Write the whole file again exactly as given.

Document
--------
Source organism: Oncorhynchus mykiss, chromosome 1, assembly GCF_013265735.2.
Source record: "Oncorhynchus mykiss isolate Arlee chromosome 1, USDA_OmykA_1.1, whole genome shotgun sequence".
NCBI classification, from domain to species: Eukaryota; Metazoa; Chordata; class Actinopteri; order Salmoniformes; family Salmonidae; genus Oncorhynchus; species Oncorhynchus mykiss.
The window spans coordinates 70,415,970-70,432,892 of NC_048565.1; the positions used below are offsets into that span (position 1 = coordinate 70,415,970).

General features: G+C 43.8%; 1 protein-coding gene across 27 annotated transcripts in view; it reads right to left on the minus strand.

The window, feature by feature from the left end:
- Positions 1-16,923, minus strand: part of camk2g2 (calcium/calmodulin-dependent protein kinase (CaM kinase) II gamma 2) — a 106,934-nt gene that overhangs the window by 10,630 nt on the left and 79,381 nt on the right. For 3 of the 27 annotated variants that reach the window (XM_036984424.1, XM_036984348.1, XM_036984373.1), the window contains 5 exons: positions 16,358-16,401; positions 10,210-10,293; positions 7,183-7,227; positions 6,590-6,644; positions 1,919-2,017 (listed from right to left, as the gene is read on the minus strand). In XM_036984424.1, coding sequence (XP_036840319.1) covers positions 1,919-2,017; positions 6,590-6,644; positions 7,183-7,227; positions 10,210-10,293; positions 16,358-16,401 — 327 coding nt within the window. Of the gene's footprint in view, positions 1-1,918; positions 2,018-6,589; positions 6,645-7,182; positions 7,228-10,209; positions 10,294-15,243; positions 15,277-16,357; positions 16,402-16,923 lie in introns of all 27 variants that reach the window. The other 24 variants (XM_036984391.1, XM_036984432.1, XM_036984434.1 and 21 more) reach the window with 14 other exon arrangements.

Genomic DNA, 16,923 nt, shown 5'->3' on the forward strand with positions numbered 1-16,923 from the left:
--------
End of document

Source organism: Oncorhynchus mykiss, chromosome 1, assembly GCF_013265735.2.
Source record: "Oncorhynchus mykiss isolate Arlee chromosome 1, USDA_OmykA_1.1, whole genome shotgun sequence".
NCBI classification, from domain to species: Eukaryota; Metazoa; Chordata; class Actinopteri; order Salmoniformes; family Salmonidae; genus Oncorhynchus; species Oncorhynchus mykiss.
The window spans coordinates 70,415,970-70,432,892 of NC_048565.1; the positions used below are offsets into that span (position 1 = coordinate 70,415,970).

General features: G+C 43.8%; 1 protein-coding gene across 27 annotated transcripts in view; it reads right to left on the minus strand.

The window, feature by feature from the left end:
- Positions 1-16,923, minus strand: part of camk2g2 (calcium/calmodulin-dependent protein kinase (CaM kinase) II gamma 2) — a 106,934-nt gene that overhangs the window by 10,630 nt on the left and 79,381 nt on the right. For 3 of the 27 annotated variants that reach the window (XM_036984424.1, XM_036984348.1, XM_036984373.1), the window contains 5 exons: positions 16,358-16,401; positions 10,210-10,293; positions 7,183-7,227; positions 6,590-6,644; positions 1,919-2,017 (listed from right to left, as the gene is read on the minus strand). In XM_036984424.1, coding sequence (XP_036840319.1) covers positions 1,919-2,017; positions 6,590-6,644; positions 7,183-7,227; positions 10,210-10,293; positions 16,358-16,401 — 327 coding nt within the window. Of the gene's footprint in view, positions 1-1,918; positions 2,018-6,589; positions 6,645-7,182; positions 7,228-10,209; positions 10,294-15,243; positions 15,277-16,357; positions 16,402-16,923 lie in introns of all 27 variants that reach the window. The other 24 variants (XM_036984391.1, XM_036984432.1, XM_036984434.1 and 21 more) reach the window with 14 other exon arrangements.

Genomic DNA, 16,923 nt, shown 5'->3' on the forward strand with positions numbered 1-16,923 from the left: